Release Date: Sep 22, 2017
Record label: Merge
Genre(s): Pop/Rock, Alternative/Indie Rock
For years now, Hiss Golden Messenger’s principal creative force, M.C. Taylor, has written songs that aren’t just earthy, they’re intrinsically of the earth. His music sounds harvested, not produced by man and man-made things. It feels deeply rooted, like that big old proud tree that towers over beautiful backyards in the South. You could argue that Taylor’s been on a roll from the very beginning, and that’s probably true.
If you could somehow stuck a pin to this album’s aesthetic, out would pour Tupelo Honey-era Van Morrison, vintage Rolling Stones or Faces and a thick stream of American roots music: folk, soul and country, and especially the hybrid of the latter two that briefly flourished in the 70’s courtesy of, say, Larry Jon Wilson, Mickey Newbury and Jim Ford. You could say there’s not an original musical idea anywhere to be seen on Hallelujah Anyhow and be 100% accurate. But you’d be totally missing the point and with it the album’s immense, irresistible charm.
Releasing a new record within a year of your last – very well received – album could be a recipe for disaster for many an artist. Not for MC Taylor though, whose Hallelujah Anyhow is a beautiful follow up, albeit one with a little less in the way of musical variety. Where Heart Like A Levee had the sultry (Like A Mirror Loves A Hammer) and the bright and sparky (Biloxi) peppered among its more introspective songs, Hallelujah Anyhow is a more consistently reserved affair.
The second album in 12 months by MC Taylor’s Hiss Golden Messenger is shot through with both darkness and light. From the heady opener Jenny of the Roses (“I’ve never been afraid of the darkness”) to the closing When the Wall Comes Down, there are several allusions to the dark, while Taylor’s mystical brand of country-soul has a rapturous quality rarely found in rock. It’s there in Jaw, one of the gentler tracks, all fidgety rhythms and Taylor’s husky voice, and in the aching Gulfport You’ve Been on My Mind.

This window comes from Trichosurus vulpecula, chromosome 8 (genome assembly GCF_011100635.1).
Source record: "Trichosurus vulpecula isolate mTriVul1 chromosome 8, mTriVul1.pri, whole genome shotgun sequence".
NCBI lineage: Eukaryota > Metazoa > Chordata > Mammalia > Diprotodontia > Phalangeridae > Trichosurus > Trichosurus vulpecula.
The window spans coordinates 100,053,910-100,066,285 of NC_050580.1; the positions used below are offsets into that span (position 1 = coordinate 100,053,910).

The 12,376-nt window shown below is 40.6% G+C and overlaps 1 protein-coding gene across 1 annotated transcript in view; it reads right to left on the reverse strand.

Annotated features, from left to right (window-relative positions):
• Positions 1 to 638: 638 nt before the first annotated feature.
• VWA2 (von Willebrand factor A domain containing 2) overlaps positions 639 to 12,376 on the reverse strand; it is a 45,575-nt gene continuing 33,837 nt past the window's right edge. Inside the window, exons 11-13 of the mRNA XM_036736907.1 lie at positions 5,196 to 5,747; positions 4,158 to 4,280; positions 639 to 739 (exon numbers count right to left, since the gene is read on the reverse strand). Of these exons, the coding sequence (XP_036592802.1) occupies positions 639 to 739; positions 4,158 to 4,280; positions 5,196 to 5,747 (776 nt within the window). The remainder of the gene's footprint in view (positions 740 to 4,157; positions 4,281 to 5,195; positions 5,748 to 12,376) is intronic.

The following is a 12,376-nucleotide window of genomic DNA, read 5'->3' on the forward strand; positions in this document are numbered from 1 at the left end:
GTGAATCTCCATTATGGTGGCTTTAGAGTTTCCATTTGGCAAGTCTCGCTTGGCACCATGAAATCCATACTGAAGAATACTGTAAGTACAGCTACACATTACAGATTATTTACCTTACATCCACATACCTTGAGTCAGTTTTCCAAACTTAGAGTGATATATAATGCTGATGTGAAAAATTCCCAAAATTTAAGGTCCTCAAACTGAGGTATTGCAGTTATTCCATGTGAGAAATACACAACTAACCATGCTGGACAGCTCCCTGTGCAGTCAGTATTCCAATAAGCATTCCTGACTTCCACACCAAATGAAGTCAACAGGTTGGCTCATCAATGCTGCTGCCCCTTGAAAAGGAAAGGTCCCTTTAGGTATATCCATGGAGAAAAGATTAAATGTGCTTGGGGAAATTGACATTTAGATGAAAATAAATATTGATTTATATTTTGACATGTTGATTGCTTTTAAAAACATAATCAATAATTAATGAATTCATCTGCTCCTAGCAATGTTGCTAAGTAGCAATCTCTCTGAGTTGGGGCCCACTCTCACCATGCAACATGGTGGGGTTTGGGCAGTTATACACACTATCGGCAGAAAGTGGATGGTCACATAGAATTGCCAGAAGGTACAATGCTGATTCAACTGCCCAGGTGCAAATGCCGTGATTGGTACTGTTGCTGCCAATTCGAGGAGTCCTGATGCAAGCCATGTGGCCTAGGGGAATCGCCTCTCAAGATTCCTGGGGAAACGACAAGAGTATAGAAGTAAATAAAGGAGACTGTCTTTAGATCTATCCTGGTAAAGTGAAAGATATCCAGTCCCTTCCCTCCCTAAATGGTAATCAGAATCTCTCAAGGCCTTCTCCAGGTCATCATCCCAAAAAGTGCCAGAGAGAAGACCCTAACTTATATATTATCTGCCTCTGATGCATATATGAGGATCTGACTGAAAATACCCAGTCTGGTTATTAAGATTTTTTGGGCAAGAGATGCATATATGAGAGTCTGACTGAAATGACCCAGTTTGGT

M.C. Taylor has been making music for more than 20 years, first as a member of the hardcore act Ex-Ignota and later as frontman for the California country-rock group the Court & Spark. He formed his latest incarnation, Hiss Golden Messenger, when he moved to North Carolina in the late 2000s, but only in the last five years has that band become a full-time gig for the folklorist and family man.
MC Taylor’s low-key but soulful Americana outfit hits a particularly breezy stride in this seventh full length. Song titles like “Lost in the Darkness” and “Harder Rain,” hint at darker material, but the tone is resolutely positive, uplifted by sharp uptempo guitar work and rousing choruses. The 3 a.m. disconsolate-ness of early albums like Haw and the nearly-lost Bad Debt (which after all included a song called “Jesus Shot Me in the Head”) has dissipated and Taylor sounds unworried, if not downright happy. Taylor works with mostly the same crew as before, the two Cook brothers from Megafaun and drummer Darren Jessee, forming the main band.
Hiss Golden Messenger are basically M.C. Taylor and assorted friends. This native Californian has become a leading Americana voice in the last decade, alchemising his love for The Byrds, The Beatles, Dylan, Van Morrison and Neil Young. The style he.